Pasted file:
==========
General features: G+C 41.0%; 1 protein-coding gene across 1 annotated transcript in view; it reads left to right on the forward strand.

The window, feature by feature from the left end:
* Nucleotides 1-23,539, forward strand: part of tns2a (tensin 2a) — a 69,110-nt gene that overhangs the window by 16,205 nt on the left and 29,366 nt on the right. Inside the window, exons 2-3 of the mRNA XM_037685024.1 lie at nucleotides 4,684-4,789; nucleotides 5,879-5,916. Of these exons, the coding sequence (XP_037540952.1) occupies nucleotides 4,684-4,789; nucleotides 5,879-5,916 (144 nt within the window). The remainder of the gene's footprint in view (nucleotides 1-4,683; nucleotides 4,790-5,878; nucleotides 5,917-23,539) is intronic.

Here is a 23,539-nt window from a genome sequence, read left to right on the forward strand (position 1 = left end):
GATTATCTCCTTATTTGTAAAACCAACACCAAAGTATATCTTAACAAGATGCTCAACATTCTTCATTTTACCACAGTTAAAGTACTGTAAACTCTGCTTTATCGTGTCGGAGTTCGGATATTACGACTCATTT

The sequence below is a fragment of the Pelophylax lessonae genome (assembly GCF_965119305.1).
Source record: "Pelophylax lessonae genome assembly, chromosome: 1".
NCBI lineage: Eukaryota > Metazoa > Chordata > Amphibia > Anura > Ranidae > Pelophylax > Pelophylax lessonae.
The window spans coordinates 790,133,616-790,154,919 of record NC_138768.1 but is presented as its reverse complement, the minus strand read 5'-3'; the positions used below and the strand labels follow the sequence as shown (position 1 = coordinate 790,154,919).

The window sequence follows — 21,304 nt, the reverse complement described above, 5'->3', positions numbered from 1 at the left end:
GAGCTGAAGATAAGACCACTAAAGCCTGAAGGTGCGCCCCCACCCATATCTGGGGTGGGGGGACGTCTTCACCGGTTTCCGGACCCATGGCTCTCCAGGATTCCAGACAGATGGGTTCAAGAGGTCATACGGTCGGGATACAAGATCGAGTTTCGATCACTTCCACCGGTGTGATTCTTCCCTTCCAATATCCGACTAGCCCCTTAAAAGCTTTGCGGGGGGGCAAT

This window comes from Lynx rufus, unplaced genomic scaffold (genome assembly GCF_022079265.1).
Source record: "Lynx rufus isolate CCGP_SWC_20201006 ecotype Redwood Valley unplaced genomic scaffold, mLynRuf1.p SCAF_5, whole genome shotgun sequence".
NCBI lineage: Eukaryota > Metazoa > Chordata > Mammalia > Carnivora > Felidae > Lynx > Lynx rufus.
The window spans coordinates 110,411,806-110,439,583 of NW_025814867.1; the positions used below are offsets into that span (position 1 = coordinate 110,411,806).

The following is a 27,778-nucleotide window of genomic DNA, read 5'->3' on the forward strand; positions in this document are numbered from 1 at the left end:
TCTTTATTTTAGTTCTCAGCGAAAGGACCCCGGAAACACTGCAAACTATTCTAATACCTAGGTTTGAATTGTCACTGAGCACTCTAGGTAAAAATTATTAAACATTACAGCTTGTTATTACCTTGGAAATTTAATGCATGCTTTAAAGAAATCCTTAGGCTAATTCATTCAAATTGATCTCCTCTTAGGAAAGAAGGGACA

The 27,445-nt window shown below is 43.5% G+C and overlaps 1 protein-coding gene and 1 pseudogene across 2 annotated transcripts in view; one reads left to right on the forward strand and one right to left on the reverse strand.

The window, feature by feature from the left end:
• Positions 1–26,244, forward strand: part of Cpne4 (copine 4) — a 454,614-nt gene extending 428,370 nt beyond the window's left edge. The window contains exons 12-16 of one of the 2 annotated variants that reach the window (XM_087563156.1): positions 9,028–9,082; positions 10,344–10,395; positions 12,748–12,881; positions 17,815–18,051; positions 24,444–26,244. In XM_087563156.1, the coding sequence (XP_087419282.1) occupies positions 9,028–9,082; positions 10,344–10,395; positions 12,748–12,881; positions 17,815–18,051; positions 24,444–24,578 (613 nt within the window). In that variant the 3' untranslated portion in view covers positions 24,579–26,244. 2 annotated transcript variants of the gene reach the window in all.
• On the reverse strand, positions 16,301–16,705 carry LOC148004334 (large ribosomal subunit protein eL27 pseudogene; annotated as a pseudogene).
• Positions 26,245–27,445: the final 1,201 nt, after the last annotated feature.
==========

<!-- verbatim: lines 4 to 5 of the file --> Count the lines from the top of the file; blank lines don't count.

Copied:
Here is a 23,539-nt window from a genome sequence, read left to right on the forward strand (position 1 = left end):
GATTATCTCCTTATTTGTAAAACCAACACCAAAGTATATCTTAACAAGATGCTCAACATTCTTCATTTTACCACAGTTAAAGTACTGTAAACTCTGCTTTATCGTGTCGGAGTTCGGATATTACGACTCATTT